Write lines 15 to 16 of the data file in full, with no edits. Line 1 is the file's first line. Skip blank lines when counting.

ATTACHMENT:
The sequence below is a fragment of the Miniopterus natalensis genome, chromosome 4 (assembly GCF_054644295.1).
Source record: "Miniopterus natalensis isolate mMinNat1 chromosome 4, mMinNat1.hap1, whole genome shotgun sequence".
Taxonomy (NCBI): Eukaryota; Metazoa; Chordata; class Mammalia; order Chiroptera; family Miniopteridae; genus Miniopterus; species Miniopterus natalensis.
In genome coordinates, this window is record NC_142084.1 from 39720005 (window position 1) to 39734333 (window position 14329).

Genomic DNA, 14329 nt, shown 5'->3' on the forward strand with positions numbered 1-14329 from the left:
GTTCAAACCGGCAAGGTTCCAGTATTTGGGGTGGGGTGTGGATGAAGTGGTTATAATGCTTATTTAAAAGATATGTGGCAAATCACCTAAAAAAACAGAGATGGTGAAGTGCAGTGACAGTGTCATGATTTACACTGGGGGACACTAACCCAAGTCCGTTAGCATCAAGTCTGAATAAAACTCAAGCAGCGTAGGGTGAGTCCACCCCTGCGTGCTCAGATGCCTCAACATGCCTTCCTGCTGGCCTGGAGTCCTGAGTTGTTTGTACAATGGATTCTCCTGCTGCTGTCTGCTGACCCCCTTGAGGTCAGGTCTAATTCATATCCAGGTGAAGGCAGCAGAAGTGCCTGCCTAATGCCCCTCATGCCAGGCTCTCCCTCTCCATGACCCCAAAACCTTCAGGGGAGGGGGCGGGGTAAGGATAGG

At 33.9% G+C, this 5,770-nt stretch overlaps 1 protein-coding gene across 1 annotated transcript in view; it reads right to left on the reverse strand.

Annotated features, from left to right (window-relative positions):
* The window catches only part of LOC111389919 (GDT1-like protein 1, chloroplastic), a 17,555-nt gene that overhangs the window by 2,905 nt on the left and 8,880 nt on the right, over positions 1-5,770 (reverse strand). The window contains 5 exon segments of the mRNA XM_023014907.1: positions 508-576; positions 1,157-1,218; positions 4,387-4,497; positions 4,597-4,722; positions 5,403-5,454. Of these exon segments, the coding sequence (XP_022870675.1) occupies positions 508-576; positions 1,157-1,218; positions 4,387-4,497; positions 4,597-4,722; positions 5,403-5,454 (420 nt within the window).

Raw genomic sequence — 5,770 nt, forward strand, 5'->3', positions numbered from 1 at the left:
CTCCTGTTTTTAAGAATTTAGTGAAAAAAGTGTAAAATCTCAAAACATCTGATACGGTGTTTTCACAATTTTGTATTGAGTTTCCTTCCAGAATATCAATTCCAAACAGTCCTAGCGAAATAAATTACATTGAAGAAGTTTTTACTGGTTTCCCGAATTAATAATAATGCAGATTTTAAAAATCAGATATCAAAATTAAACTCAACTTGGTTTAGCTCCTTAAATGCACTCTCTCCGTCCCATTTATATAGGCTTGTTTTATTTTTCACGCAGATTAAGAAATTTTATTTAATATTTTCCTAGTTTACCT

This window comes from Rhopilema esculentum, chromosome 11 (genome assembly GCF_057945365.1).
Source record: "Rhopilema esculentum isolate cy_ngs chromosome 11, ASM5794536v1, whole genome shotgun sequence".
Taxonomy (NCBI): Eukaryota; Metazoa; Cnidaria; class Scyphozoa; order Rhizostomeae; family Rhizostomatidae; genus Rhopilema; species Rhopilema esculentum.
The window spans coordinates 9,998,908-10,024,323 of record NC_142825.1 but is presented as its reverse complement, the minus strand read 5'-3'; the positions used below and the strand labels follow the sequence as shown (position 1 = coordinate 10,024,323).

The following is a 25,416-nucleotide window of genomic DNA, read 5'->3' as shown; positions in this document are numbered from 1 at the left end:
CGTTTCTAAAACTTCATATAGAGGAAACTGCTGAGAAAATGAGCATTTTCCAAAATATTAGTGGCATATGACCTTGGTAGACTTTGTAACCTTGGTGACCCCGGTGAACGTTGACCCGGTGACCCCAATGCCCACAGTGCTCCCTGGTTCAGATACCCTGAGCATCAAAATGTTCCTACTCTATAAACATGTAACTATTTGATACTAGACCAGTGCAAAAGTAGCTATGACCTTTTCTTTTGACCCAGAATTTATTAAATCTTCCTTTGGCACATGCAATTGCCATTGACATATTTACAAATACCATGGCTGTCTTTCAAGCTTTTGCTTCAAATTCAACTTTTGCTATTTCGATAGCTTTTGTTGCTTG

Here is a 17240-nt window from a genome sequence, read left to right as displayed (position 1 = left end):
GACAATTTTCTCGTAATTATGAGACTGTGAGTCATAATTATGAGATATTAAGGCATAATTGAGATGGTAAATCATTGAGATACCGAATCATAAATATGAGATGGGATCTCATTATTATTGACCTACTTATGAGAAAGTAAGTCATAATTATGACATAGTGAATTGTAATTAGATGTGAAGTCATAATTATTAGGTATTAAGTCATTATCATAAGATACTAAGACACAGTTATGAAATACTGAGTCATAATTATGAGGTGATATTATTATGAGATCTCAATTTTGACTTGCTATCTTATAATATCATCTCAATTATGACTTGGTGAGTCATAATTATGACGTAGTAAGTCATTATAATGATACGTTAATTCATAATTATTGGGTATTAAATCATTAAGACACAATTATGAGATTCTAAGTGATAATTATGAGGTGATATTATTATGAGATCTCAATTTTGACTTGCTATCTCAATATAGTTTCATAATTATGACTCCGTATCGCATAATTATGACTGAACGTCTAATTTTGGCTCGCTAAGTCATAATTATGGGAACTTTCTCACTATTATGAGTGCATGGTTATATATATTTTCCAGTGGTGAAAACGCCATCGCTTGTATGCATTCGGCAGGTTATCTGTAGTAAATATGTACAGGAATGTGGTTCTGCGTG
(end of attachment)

The window spans coordinates 9,998,908-10,024,323 of record NC_142825.1 but is presented as its reverse complement, the minus strand read 5'-3'; the positions used below and the strand labels follow the sequence as shown (position 1 = coordinate 10,024,323).

The following is a 25,416-nucleotide window of genomic DNA, read 5'->3' as shown; positions in this document are numbered from 1 at the left end: